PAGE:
December 12, 2018

I am back at the Ranch after a successful Christmas Sing Along with the good residents of Salem Lutheran.  The largest crowd we have had, and they welcomed the chance to sing and jingle a few bells.  Very gratifying to share the spirit of the season.

MJ is on her way back to San Diego. We spent yesterday afternoon loading up a suitcase that flies for free on Southwest.  Socks, a hand mixer, a clock radio with CD player and odds and ends that she wanted.  As she left she switched back to her lighter San Diego clothes, having spent the week in flannel lined jeans and bulky sweaters. I have not yet heated the house during the day, but 62 degrees at night keeps me comfortable.

I finished laying the concrete supports for what will be the planter box containing the old lemon and new lime trees.  Like the planter box for the crape myrtle the back supports are raised several inches off the ground, and the ground needed to be dug out at the upper end of the slope to achieve level.  Building on my experience with laying planter boxes on a steep slope, I laid the foundation stones first, filled in with dirt and gravel and laid the concrete supports on top.  Much more effective than shoving the foundation stones in after the concrete supports are laid.  I measured twenty-one feet from the west edge to the crape myrtle planter box, and twenty-one feet from the east edge to the end of the lawn and the flagstones.  With fill, soil amendment and erosion control. that combined forty-two feet should provide a fine border garden.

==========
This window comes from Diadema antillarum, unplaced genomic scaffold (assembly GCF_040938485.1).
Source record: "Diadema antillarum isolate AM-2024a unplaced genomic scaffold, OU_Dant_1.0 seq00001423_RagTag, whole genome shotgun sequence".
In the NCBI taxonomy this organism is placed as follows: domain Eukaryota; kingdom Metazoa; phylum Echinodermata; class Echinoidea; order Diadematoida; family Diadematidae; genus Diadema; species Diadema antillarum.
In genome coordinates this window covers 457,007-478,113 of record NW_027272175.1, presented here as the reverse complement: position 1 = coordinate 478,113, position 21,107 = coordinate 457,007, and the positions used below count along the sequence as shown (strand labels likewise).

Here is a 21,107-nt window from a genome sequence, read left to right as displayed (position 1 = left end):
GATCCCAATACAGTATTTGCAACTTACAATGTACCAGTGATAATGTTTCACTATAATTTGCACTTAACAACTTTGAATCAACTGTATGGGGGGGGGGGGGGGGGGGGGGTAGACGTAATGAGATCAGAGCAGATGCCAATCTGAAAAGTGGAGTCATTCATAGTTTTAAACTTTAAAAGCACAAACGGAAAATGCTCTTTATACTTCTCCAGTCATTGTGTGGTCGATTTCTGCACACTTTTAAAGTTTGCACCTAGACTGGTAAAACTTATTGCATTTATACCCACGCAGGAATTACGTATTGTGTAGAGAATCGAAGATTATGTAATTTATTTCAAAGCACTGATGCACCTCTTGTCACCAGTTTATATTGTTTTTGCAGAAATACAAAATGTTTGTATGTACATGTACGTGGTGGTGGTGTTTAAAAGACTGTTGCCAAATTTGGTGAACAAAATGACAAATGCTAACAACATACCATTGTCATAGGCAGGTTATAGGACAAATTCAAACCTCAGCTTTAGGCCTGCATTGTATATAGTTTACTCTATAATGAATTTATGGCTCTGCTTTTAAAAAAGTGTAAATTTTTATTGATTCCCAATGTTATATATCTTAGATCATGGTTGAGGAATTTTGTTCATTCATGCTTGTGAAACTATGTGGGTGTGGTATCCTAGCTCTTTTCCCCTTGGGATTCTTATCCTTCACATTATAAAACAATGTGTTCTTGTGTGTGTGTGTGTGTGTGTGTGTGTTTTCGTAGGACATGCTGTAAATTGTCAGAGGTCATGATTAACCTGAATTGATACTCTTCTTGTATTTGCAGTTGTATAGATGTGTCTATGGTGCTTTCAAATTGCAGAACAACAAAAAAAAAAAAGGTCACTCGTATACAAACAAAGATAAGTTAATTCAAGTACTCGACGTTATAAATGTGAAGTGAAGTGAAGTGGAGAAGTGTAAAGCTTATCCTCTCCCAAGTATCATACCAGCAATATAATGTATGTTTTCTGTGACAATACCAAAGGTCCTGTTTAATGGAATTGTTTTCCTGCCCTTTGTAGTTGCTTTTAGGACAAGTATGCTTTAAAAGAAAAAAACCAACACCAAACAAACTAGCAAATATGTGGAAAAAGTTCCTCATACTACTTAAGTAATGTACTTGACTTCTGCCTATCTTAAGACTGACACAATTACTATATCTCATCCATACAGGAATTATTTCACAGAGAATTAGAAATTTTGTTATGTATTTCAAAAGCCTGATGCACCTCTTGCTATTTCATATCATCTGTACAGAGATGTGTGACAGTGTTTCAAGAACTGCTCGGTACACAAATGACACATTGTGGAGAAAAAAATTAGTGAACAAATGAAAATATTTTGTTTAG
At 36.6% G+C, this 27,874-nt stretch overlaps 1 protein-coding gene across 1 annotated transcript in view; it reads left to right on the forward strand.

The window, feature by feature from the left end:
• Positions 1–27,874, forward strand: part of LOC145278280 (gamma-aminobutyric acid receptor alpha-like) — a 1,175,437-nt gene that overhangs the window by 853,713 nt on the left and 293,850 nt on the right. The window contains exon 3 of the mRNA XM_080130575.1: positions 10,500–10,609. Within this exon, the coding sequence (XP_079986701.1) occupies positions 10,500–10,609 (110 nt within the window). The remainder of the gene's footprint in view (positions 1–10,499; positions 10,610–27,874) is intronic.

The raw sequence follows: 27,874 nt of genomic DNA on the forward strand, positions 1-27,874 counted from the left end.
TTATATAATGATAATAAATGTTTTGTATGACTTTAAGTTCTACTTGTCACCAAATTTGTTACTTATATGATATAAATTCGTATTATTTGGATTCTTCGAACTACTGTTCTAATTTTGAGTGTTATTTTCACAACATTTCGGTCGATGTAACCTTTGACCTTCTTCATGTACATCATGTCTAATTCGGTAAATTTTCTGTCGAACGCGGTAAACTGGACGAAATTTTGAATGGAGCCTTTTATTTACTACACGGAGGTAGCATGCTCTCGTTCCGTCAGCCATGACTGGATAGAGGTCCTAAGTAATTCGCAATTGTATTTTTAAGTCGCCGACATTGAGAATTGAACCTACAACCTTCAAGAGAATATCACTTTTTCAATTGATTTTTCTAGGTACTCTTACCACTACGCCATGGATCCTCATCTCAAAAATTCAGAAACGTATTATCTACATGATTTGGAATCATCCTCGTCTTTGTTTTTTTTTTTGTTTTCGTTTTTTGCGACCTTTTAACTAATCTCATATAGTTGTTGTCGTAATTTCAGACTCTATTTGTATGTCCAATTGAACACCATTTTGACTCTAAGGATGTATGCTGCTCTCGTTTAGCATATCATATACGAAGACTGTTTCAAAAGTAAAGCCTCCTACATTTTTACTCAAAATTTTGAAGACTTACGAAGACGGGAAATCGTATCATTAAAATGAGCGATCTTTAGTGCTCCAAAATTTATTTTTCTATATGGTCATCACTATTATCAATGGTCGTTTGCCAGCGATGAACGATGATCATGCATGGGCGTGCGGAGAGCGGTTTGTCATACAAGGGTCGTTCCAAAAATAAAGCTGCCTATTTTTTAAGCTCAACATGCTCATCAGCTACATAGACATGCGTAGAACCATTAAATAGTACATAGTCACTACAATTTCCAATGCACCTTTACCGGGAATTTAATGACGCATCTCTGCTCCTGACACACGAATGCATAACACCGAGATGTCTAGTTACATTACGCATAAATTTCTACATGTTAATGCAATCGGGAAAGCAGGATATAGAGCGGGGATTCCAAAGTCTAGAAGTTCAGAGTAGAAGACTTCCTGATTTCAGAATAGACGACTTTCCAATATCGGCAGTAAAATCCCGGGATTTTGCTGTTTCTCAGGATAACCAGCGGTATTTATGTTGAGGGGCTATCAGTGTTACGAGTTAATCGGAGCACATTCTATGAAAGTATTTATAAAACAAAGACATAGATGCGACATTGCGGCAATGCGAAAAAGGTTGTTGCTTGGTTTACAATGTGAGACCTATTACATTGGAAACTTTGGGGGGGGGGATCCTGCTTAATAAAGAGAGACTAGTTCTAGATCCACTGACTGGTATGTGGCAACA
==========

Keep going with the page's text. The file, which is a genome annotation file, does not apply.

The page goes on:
I previously dug out the water line that runs the entire length of the back yard from the middle of the new citrus planter box to the fence. That line could water the east end of the expected border garden, the bush variety crape myrtle and new plantings in the (fast being overgrown) area that I cleared between the flagstones and the fence.  I hope Mike will help me with two problems.  The water line attaches to a pipe that feeds underground to what I believe to be the line of sprinklers at the far edge of the lawn. The sprinkler pipe does not generate much water pressure, and the sprinklers are anemic at best.  How much water remains to travel down fifty feet of a water line is a concern.  The line attaches to the pipe close to the ground.  That ground level will rise significantly when the planter box is filled to level with new topsoil.  Attaching a taller extension pipe should not be a major project.  I have said that before.

For reasons I do not understand, a second water line attaches to a pipe a feet further along the border.  That water line heads west and waters the crape myrtle and plantings down the slope from the gazebo.  That line has plenty of water and is responsible for the hugely flourishing crape myrtle at that end.  An extension of the pipe will also be needed so that the connection does not disappear into the topsoil fill.

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